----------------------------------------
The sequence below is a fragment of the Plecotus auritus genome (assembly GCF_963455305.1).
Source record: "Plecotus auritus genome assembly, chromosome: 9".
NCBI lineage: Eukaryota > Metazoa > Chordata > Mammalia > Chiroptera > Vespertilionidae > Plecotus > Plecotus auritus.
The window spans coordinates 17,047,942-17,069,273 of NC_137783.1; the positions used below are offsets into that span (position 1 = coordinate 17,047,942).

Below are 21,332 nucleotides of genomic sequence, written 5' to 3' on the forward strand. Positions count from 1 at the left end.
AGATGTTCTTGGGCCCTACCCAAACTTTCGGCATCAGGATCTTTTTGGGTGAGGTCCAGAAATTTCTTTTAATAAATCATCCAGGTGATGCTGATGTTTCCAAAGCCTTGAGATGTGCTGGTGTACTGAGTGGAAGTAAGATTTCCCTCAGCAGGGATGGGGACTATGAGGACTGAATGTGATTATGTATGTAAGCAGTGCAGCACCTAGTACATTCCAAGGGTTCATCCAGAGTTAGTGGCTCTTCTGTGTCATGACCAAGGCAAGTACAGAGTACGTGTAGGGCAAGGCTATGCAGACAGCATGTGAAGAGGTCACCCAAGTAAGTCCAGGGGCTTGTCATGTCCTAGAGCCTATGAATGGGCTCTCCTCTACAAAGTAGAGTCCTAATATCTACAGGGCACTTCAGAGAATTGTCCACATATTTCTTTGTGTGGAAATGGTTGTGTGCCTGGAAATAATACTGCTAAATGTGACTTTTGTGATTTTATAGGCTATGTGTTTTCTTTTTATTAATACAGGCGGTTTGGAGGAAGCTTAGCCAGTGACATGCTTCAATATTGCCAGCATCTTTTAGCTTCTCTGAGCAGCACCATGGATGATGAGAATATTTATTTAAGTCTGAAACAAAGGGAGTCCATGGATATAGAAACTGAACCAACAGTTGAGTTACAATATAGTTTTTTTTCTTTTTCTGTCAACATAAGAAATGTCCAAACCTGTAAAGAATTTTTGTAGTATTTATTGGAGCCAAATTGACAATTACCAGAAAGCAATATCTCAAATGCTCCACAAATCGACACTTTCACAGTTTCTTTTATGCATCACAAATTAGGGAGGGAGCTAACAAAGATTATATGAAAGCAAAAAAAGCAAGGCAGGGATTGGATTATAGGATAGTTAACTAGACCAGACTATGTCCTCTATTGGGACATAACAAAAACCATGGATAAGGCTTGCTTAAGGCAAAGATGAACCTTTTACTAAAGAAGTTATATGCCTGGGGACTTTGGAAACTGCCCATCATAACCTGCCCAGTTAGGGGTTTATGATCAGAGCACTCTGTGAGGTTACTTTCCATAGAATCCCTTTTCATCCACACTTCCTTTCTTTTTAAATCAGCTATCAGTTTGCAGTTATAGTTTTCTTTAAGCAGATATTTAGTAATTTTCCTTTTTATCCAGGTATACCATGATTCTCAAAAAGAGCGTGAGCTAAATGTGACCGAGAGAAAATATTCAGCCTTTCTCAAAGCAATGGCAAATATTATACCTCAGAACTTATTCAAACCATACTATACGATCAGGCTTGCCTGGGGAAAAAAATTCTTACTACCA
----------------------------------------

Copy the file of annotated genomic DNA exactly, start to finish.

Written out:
The sequence below is a fragment of the Plecotus auritus genome (assembly GCF_963455305.1).
Source record: "Plecotus auritus genome assembly, chromosome: 9".
NCBI lineage: Eukaryota > Metazoa > Chordata > Mammalia > Chiroptera > Vespertilionidae > Plecotus > Plecotus auritus.
The window spans coordinates 17,047,942-17,069,273 of NC_137783.1; the positions used below are offsets into that span (position 1 = coordinate 17,047,942).

Below are 21,332 nucleotides of genomic sequence, written 5' to 3' on the forward strand. Positions count from 1 at the left end.
AGATGTTCTTGGGCCCTACCCAAACTTTCGGCATCAGGATCTTTTTGGGTGAGGTCCAGAAATTTCTTTTAATAAATCATCCAGGTGATGCTGATGTTTCCAAAGCCTTGAGATGTGCTGGTGTACTGAGTGGAAGTAAGATTTCCCTCAGCAGGGATGGGGACTATGAGGACTGAATGTGATTATGTATGTAAGCAGTGCAGCACCTAGTACATTCCAAGGGTTCATCCAGAGTTAGTGGCTCTTCTGTGTCATGACCAAGGCAAGTACAGAGTACGTGTAGGGCAAGGCTATGCAGACAGCATGTGAAGAGGTCACCCAAGTAAGTCCAGGGGCTTGTCATGTCCTAGAGCCTATGAATGGGCTCTCCTCTACAAAGTAGAGTCCTAATATCTACAGGGCACTTCAGAGAATTGTCCACATATTTCTTTGTGTGGAAATGGTTGTGTGCCTGGAAATAATACTGCTAAATGTGACTTTTGTGATTTTATAGGCTATGTGTTTTCTTTTTATTAATACAGGCGGTTTGGAGGAAGCTTAGCCAGTGACATGCTTCAATATTGCCAGCATCTTTTAGCTTCTCTGAGCAGCACCATGGATGATGAGAATATTTATTTAAGTCTGAAACAAAGGGAGTCCATGGATATAGAAACTGAACCAACAGTTGAGTTACAATATAGTTTTTTTTCTTTTTCTGTCAACATAAGAAATGTCCAAACCTGTAAAGAATTTTTGTAGTATTTATTGGAGCCAAATTGACAATTACCAGAAAGCAATATCTCAAATGCTCCACAAATCGACACTTTCACAGTTTCTTTTATGCATCACAAATTAGGGAGGGAGCTAACAAAGATTATATGAAAGCAAAAAAAGCAAGGCAGGGATTGGATTATAGGATAGTTAACTAGACCAGACTATGTCCTCTATTGGGACATAACAAAAACCATGGATAAGGCTTGCTTAAGGCAAAGATGAACCTTTTACTAAAGAAGTTATATGCCTGGGGACTTTGGAAACTGCCCATCATAACCTGCCCAGTTAGGGGTTTATGATCAGAGCACTCTGTGAGGTTACTTTCCATAGAATCCCTTTTCATCCACACTTCCTTTCTTTTTAAATCAGCTATCAGTTTGCAGTTATAGTTTTCTTTAAGCAGATATTTAGTAATTTTCCTTTTTATCCAGGTATACCATGATTCTCAAAAAGAGCGTGAGCTAAATGTGACCGAGAGAAAATATTCAGCCTTTCTCAAAGCAATGGCAAATATTATACCTCAGAACTTATTCAAACCATACTATACGATCAGGCTTGCCTGGGGAAAAAAATTCTTACTACCA